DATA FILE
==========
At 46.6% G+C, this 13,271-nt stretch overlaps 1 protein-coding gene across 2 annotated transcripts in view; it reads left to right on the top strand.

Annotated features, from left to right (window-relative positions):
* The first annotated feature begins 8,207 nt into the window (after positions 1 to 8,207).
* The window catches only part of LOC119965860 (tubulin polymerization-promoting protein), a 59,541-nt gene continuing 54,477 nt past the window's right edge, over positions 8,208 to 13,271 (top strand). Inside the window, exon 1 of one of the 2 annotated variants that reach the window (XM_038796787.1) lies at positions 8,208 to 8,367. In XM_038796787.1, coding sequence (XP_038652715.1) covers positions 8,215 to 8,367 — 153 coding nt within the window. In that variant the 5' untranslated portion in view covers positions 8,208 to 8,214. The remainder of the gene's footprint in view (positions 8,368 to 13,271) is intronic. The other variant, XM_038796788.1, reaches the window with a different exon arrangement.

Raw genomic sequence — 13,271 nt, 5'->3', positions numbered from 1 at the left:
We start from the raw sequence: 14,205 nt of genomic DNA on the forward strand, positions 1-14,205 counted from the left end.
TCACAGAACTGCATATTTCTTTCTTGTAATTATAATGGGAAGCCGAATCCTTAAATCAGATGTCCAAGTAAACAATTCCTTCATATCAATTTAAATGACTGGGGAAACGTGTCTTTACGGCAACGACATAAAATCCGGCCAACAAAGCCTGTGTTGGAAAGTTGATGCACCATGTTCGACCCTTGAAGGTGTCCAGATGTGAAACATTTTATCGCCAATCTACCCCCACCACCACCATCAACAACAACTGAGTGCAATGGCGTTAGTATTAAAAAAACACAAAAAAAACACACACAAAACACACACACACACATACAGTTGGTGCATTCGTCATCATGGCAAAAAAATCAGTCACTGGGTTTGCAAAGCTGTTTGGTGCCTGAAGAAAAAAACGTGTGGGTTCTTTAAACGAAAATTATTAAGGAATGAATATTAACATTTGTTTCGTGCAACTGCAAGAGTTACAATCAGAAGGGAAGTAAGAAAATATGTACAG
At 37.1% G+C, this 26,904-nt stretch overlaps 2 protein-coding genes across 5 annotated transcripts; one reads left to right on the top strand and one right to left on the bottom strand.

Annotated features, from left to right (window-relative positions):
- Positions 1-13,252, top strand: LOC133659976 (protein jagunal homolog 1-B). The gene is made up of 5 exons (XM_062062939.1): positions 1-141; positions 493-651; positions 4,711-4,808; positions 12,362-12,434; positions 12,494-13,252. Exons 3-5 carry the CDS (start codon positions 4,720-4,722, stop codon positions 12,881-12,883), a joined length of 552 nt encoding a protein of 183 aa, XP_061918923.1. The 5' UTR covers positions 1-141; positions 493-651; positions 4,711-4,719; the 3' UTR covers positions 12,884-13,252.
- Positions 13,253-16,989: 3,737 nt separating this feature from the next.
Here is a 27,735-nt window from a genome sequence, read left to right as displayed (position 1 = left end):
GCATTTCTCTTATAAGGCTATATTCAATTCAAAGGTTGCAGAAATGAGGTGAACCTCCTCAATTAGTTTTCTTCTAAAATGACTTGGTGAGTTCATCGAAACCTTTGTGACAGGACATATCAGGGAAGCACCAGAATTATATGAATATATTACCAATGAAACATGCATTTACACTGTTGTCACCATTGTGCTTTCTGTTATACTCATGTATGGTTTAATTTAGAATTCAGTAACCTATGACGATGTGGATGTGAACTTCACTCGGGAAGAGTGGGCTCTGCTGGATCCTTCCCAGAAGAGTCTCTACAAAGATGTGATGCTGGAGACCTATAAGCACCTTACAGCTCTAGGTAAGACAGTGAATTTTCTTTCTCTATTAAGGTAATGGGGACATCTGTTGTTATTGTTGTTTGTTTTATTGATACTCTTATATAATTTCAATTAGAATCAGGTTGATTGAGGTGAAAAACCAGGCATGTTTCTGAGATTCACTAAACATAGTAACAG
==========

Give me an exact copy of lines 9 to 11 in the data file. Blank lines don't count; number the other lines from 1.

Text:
Annotated features, from left to right (window-relative positions):
- Positions 1-13,252, top strand: LOC133659976 (protein jagunal homolog 1-B). The gene is made up of 5 exons (XM_062062939.1): positions 1-141; positions 493-651; positions 4,711-4,808; positions 12,362-12,434; positions 12,494-13,252. Exons 3-5 carry the CDS (start codon positions 4,720-4,722, stop codon positions 12,881-12,883), a joined length of 552 nt encoding a protein of 183 aa, XP_061918923.1. The 5' UTR covers positions 1-141; positions 493-651; positions 4,711-4,719; the 3' UTR covers positions 12,884-13,252.
- Positions 13,253-16,989: 3,737 nt separating this feature from the next.